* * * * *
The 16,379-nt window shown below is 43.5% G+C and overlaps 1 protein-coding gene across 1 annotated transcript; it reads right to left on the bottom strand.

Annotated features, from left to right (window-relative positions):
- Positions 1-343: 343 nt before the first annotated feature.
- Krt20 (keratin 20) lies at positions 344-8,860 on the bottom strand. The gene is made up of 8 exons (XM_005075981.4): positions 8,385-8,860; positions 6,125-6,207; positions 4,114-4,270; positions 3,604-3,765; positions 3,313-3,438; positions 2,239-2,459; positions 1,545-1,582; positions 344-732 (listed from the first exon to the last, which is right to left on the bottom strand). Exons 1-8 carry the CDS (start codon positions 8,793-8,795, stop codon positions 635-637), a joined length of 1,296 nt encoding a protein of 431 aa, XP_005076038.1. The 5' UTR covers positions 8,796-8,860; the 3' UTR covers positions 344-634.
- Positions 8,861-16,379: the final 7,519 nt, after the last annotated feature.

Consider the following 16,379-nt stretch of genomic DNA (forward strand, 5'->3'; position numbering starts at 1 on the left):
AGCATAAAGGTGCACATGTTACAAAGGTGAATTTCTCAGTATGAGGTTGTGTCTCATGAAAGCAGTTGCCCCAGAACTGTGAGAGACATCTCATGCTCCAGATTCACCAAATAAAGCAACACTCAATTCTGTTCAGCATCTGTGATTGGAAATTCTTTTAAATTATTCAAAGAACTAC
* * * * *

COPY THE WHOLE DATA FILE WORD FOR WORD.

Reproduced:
The 16,379-nt window shown below is 43.5% G+C and overlaps 1 protein-coding gene across 1 annotated transcript; it reads right to left on the bottom strand.

Annotated features, from left to right (window-relative positions):
- Positions 1-343: 343 nt before the first annotated feature.
- Krt20 (keratin 20) lies at positions 344-8,860 on the bottom strand. The gene is made up of 8 exons (XM_005075981.4): positions 8,385-8,860; positions 6,125-6,207; positions 4,114-4,270; positions 3,604-3,765; positions 3,313-3,438; positions 2,239-2,459; positions 1,545-1,582; positions 344-732 (listed from the first exon to the last, which is right to left on the bottom strand). Exons 1-8 carry the CDS (start codon positions 8,793-8,795, stop codon positions 635-637), a joined length of 1,296 nt encoding a protein of 431 aa, XP_005076038.1. The 5' UTR covers positions 8,796-8,860; the 3' UTR covers positions 344-634.
- Positions 8,861-16,379: the final 7,519 nt, after the last annotated feature.

Consider the following 16,379-nt stretch of genomic DNA (forward strand, 5'->3'; position numbering starts at 1 on the left):
AGCATAAAGGTGCACATGTTACAAAGGTGAATTTCTCAGTATGAGGTTGTGTCTCATGAAAGCAGTTGCCCCAGAACTGTGAGAGACATCTCATGCTCCAGATTCACCAAATAAAGCAACACTCAATTCTGTTCAGCATCTGTGATTGGAAATTCTTTTAAATTATTCAAAGAACTAC